SIS Professor's Book Explores War on Tribal Islam
“After 9/11, I dedicated myself to creating bridges of understanding between different cultures and faiths,” says SIS Professor Akbar Ahmed. In his latest book, The Thistle and the Drone: How America’s War on Terror became a Global War on Tribal Islam, Ahmed focuses on tribal areas in Islamic regions, the peripheral areas between states, and the communities living between borders.
This is the third of a series of four books by Ahmed with Brookings Institution Press examining relations between the West and the world of Islam after 9/11, with the forthcoming Journey into Europe completing the quartet that also included Journey Into America and Journey Into Islam. Ahmed, a leading authority on contemporary Islam, is the Ibn Khaldun Chair of Islamic Studies at SIS.
In the book, Ahmed provides an exhaustive survey of tribal cultures across North and East Africa, Yemen, and Southwest and Southeast Asia. The title of the book is a metaphor: the thistle was how Russian author Leo Tolstoy described the tribes living in the Caucusus in his book Hadji Murad, because—like the flower—Tolstoy found the people to be thorny and prickly. The drone, on the other hand, is a symbol of globalism and the epitome of technological development.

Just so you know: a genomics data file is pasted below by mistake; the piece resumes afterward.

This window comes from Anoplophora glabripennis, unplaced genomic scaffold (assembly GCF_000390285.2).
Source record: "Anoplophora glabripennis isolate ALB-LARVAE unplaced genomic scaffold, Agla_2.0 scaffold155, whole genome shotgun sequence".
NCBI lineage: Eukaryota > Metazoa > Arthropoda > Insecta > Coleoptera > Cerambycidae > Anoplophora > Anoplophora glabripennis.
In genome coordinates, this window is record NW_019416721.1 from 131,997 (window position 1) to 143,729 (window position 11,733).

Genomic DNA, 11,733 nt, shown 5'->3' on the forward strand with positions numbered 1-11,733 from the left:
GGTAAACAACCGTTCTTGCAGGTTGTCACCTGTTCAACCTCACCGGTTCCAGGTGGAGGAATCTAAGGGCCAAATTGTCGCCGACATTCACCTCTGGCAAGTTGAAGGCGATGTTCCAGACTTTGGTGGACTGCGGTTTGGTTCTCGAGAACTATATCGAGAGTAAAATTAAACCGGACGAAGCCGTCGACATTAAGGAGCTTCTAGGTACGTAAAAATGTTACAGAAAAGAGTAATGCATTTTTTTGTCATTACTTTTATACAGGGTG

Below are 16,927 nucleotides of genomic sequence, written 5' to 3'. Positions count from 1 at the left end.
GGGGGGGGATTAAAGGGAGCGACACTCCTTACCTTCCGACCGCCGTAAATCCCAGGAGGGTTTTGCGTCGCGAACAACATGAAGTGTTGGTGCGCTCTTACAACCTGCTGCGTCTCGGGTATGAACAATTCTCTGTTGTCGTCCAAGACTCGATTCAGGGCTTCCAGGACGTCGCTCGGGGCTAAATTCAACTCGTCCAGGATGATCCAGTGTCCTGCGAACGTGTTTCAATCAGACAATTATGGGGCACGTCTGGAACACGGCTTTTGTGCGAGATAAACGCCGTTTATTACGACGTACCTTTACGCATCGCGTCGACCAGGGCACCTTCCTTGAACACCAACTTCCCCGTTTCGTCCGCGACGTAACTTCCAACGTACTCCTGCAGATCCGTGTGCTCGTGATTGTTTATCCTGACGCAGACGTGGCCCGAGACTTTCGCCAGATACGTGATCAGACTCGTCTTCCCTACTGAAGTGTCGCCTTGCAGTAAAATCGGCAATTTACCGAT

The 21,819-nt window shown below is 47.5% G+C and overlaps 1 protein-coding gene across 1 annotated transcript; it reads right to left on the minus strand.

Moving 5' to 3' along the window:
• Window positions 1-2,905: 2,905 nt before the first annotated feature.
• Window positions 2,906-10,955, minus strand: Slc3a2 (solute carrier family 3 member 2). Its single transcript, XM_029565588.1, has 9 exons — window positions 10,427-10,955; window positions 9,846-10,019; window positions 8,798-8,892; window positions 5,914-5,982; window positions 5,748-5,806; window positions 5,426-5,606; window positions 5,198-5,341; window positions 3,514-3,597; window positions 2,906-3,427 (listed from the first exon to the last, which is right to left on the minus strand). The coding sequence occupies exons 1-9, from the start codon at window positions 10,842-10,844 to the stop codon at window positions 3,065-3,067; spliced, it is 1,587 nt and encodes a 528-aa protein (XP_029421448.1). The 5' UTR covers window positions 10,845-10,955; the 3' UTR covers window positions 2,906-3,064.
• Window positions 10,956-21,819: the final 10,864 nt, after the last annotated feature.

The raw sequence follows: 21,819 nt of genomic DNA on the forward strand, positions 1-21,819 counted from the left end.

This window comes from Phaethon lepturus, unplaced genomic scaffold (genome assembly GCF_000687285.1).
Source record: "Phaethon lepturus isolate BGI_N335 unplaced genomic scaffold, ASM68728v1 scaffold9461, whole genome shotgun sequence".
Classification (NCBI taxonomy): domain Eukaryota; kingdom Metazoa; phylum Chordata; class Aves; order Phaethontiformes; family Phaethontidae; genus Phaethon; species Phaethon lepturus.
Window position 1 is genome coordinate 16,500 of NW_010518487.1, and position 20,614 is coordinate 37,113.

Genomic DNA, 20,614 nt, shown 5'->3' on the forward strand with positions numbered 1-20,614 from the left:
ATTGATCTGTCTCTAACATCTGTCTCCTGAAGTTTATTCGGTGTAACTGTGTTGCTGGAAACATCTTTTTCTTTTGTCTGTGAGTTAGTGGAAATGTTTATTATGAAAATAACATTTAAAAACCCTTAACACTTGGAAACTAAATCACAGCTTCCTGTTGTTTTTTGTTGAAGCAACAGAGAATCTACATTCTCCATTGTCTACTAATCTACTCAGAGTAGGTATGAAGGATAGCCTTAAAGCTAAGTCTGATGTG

In The Thistle and the Drone, Ahmed explores tribal history, culture, code of honor, and tribal Islam—an Islam very different in nature from what the mainstream media depicts. Drawing on forty case studies that Ahmed and his team of student researchers interviewed and analyzed, Ahmed focuses on the dichotomy between center and periphery.
The first main finding of the book is that terror towards the West is perpetrated primarily by tribal people. The rhetoric used by Osama bin Laden and others is very tribal in nature, Ahmed says. Thus, he notes, “the West is fighting one kind of war when it is an entirely different kind of war to them.”
The second major point is that Ahmed believes that there is a way that the tribes can be pacified via peaceful and diplomatic means, citing the examples of the Aceh in Indonesia or relations between Scotland and England.
The central argument of The Thistle and the Drone is that the “war on terror” is ultimately a war between a central government and a periphery. In Ahmed’s view, the “center” is nearly always in direct conflict with the tribal societies—a war of the state vs. its domestic antagonists.
These tribal societies are often fighting against modernity or increasing encroachment upon their territories and way of life. “These tribes already have turbulent relations with the central government, which has failed to bring them into the nation, and the war on terror has only exacerbated this tension.”
This central vs. periphery tension is something Ahmed sees as fixable but not in how it has been approached thus far, particularly when it comes to drone warfare. “Drones have in essence become a symbol of Western arrogance. A far cry from the surgical-precision weapons they are described as, they have devastating moral costs.”
The Thistle and the Drone has received many honors; it was named a "Book of the Year" in the Times Literary Supplement, won the prestigious German Peace Prize at the 2014 Karachi Literary Festival, was shortlisted for the Coca-Cola Prize for Best Non-Fiction Book at the 2014 Karachi Literary Festival, and was named a finalist in the Political Science section for the Foreword Reviews 2013 Book of the Year Awards.